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Film / Q: The Winged Serpent

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"Its name is Quetzalcoatl... just call it Q... that's all you'll have time to say before it tears you apart!"
Tagline for the movie

A 1982 fantasy/horror movie written and directed by Larry Cohen, starring David Carradine, Michael Moriarty, Candy Clark, and Richard Roundtree.

Shepard (Carradine) is a New York City Cop investigating a series of ritual homicides. Bodies turn up skinned alive, with the heart cut out, decapitated, and otherwise mutilated in disturbing ways.

Meanwhile, Jimmy Quinn (Moriarty) is a piano player and petty criminal who gets caught up in a jewelry-store heist caper. When things go badly, he takes the stolen jewels and flees, abandoning his fellow crooks, and loses the jewels after being hit by a taxi. He flees to a disused attic space at the top of the Chrysler building, where he finds a humongous nest near a hole in the roof.

The two plot lines come together when Shepard figures out that an Aztec Cultist priest, Kahea, has been convincing victims to be somewhat willing human sacrifices as he prays the ancient Aztec god Quetzalcoatl back into existence. Quetzalcoatl appears in the form of an enormous dragon-like creature, and nests in the top of the Chrysler building, flying out to snatch victims off of skyscrapers under construction, rooftop swimming pools, and snacking on the occasional skyscraper window-washer.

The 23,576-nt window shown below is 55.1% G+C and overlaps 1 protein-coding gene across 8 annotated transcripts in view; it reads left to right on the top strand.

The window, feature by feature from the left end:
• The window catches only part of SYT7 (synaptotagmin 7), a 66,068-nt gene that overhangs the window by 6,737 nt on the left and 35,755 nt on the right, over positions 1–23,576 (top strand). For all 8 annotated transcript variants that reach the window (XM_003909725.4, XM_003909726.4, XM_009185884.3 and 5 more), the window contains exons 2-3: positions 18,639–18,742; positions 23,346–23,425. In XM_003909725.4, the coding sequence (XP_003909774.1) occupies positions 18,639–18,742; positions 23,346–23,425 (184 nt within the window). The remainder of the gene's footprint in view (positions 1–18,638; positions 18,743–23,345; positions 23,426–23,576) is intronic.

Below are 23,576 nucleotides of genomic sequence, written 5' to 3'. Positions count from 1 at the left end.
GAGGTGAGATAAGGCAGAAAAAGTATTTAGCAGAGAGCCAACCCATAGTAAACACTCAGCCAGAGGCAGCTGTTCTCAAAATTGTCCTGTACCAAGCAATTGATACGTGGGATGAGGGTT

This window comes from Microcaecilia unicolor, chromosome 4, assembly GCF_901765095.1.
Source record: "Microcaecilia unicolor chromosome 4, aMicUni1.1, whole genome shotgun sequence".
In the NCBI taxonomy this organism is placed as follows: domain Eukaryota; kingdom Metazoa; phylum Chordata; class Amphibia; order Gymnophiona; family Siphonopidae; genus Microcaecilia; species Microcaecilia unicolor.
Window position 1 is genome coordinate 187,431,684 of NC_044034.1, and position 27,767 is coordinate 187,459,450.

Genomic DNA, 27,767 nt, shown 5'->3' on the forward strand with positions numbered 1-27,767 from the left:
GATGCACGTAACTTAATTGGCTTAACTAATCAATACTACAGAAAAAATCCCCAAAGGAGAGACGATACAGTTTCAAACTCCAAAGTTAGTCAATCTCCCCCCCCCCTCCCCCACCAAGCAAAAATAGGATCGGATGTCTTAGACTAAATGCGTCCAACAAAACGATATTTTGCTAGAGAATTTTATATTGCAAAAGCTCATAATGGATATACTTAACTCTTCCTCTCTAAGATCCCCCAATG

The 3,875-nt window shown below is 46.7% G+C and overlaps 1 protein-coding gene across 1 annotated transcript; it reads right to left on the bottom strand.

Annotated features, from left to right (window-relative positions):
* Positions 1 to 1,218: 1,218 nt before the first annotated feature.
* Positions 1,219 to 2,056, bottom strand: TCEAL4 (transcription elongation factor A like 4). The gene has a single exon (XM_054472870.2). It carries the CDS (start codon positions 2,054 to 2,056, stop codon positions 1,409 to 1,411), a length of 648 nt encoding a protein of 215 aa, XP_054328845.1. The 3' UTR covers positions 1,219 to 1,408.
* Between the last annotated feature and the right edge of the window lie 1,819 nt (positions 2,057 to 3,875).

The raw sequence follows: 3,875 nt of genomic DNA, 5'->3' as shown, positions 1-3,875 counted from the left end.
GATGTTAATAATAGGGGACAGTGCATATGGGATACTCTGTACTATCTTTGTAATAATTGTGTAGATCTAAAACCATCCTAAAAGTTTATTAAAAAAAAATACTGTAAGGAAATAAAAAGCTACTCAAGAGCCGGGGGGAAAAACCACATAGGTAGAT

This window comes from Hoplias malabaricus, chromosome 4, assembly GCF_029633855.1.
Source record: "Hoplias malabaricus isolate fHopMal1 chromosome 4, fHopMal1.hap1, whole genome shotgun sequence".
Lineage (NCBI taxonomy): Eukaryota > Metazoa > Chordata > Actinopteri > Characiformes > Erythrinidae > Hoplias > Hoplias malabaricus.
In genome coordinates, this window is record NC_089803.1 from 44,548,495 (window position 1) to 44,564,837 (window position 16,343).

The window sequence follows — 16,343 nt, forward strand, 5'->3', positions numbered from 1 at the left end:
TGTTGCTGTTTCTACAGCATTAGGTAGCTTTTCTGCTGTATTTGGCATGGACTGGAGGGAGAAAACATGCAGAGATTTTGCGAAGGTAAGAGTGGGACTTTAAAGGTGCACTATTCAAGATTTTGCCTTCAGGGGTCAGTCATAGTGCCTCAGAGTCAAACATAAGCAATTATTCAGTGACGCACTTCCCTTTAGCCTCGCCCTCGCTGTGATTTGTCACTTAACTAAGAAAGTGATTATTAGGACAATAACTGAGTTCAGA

Jimmy disposes of his fellow crooks by leading them to the nest and cheering as the bird eats them, then informs Shepard where to find the nest in exchange for a promise of immunity and one million dollars, tax free. A team of NYPD cops waits at the top of the Chrysler building, and when the bird-snake-god thing returns from a hunting flight, they shoot the thing to death in a surprisingly cool action sequence. Afterwards, Kahea ambushes Jimmy in his apartment in revenge for killing the monster and prepares to make him a sacrifice to Quetzalcoatl, but Shepard luckily intervenes and kills Kahea. Jimmy gets his one million dollars, tax free.

"Q is all you'll have time to say before its tropes tear you apart":